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All My Trials

Mickey Newbury

Autumn Whitehurst

By Brennen Jensen | Posted 12/25/2002

Let's go to Luckenbach, Texas

Willie and Waylon and the boys

This successful life we're livin's got us feudin' like the Hatfields and McCoys

Between Hank Williams' pain songs and Newbury's train songs

And "Blue Eyes Cryin' in the Rain,"

Out in Luckenbach, Texas, there ain't nobody feelin' no pain.

More than 25 years after it was a monster hit on the country charts, most of the name-checking in "Luckenbach Texas (Back to the Basics of Love)" remains clear. Willie (Nelson) and Waylon (Jennings) revolutionized country music in the 1970s. And Hank Williams is, er, Hank Williams. But Newbury? Where, or who, or what is that?

The answer is Mickey Newbury. Even back in 1977, at the height of country outlawry, Mickey Newbury flew under the radar. And by September of this year, when he died of emphysema at age 62 in the little town of Vida, Ore., Newbury had been forgotten by all but the most devoted fans of country music, even though his legendary songwriting skills had earned him a slot in the Nashville Songwriter's Hall of Fame by 1980.

One achievement alone would have earned that enshrinement. In 1966, just 26 years old, Newbury had No. 1 records on four different charts. Eddy Arnold took "Here Comes the Rain, Baby" to the top of the country listings, while Andy Williams scored with Newbury's "Sweet Memories" on the easy-listening roster. "Time Is a Thief" went to No. 1 on the R&B charts for Solomon Burke. And, finally, the Newbury-penned '60s anthem, "Just Dropped in to See What Condition My Condition Was In" dramatically improved the condition of Kenny Rogers and the First Edition on the pop/rock charts. Newbury's versatility as a writer is highlighted even further by the fact that both Joan Baez and Tom Jones have cut multiple titles by the songwriter.

Yet despite recording more than 18 albums himself, Newbury never achieved any significant success as a performer. It wasn't because he didn't have a voice--Newbury was blessed with a soft, feeling-soaked tenor that brought out the best in melancholy tunes such as "San Francisco Mabel Joy" and "Cortelia Clark," the latter about a blind street singer. He also had cleft-chin, all-American good looks that, in his younger days, gave him a bit of a resemblance to Kirk Douglas.

No, what kept Newbury from commercial success as a performer was his devotion to singing his music the way he wanted to. Even at the height of his songwriting glories, he referred to himself as a folk singer and never toured with a band, preferring the respectful atmosphere of "acoustic listening rooms" to honky-tonks and arenas, once saying, "I tell my audience stories, and have no desire to be background music for conversation, dance music in a lounge, or the latest fad."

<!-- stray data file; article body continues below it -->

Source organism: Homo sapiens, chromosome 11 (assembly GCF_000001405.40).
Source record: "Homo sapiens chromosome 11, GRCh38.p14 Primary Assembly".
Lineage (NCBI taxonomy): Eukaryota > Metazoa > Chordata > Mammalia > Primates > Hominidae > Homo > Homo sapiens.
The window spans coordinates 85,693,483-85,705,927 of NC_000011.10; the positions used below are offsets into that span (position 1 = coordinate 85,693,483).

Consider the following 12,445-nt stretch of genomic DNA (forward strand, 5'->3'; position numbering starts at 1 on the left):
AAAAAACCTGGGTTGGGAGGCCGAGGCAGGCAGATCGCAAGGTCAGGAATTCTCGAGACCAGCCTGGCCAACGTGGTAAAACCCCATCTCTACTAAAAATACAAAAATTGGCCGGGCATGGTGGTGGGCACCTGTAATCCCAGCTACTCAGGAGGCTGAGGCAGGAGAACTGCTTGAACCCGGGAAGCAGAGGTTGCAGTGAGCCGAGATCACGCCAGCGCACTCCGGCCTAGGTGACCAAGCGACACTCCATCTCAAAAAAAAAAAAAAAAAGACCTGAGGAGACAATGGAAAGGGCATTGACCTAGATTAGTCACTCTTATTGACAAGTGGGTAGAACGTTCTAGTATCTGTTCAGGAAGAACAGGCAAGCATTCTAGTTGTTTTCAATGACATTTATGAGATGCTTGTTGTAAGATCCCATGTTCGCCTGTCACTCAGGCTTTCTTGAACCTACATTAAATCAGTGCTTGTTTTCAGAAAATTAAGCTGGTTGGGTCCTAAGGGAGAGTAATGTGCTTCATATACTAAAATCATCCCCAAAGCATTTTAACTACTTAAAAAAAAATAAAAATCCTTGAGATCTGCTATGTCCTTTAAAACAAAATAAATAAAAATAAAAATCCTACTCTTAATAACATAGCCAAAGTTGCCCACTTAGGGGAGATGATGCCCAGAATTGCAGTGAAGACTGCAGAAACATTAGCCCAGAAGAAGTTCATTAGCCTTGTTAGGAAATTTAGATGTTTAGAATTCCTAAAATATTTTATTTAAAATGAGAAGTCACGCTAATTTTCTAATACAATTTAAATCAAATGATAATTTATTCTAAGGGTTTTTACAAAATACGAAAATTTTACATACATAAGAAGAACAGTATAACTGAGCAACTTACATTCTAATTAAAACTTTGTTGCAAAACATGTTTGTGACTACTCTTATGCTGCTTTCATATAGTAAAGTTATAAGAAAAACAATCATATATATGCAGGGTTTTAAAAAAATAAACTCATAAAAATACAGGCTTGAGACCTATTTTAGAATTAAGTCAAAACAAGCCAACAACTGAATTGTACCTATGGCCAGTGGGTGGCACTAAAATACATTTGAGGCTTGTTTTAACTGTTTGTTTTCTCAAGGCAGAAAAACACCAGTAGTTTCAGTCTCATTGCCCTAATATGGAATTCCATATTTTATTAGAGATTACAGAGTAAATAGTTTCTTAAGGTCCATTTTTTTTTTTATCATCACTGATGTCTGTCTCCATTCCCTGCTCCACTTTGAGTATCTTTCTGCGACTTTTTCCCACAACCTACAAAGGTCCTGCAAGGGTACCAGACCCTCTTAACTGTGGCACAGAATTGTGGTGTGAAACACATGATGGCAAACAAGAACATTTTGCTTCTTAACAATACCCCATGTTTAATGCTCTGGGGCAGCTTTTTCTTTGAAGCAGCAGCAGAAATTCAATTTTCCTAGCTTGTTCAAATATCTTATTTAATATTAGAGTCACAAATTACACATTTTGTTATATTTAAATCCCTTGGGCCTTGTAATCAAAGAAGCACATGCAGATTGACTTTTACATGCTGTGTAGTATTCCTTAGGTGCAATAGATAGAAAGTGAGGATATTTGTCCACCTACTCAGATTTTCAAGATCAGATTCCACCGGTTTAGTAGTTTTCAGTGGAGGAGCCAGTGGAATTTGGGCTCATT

This attitude perhaps foreshadowed the reclusiveness of Newbury's later years. By 1980, he had given up touring altogether and moved to Oregon, far from the hustle of Nashville's Music Row. In the last 20 years of his life, he released only four completed musical projects, the last, Lulled by the Moonlight, coming out in 2000.

A smart and sensitive man, Newbury may have been driven into virtual exile by the predatory practices of the music business. In an interview on the songwriter's Web site, www. mickeynewbury.com, Jodi Krangle asked Newbury, as a songwriter, to weigh in on the then-hot issue of Napster and whether "copyright law as we know it will survive the evolution of the Net." Newbury answered by saying, "I would sooner be robbed by a fan than a company. The fan may be broke and have but one choice. There is no excuse for the way the 'songwriter' is robbed by everyone from the record company to the broadcaster by the pure bottom line . . . greed."

With all the tribulations he suffered in the music business, there's one title in Newbury's catalog that he need not have worried about. Taking three Civil War-era songs--one Confederate, one Union, and one African-American--Mickey Newbury wove them into an "American Trilogy," a song that will belong to Mr. Elvis Aron Presley forever. The African-American tune, "All My Trials," could stand for Mickey Newbury. And for Elvis. And for us all.

If livin' were a thing that money could buy

You know the rich would live, and the poor would die

All my trials, Lord, soon be over.

(Jack Purdy)

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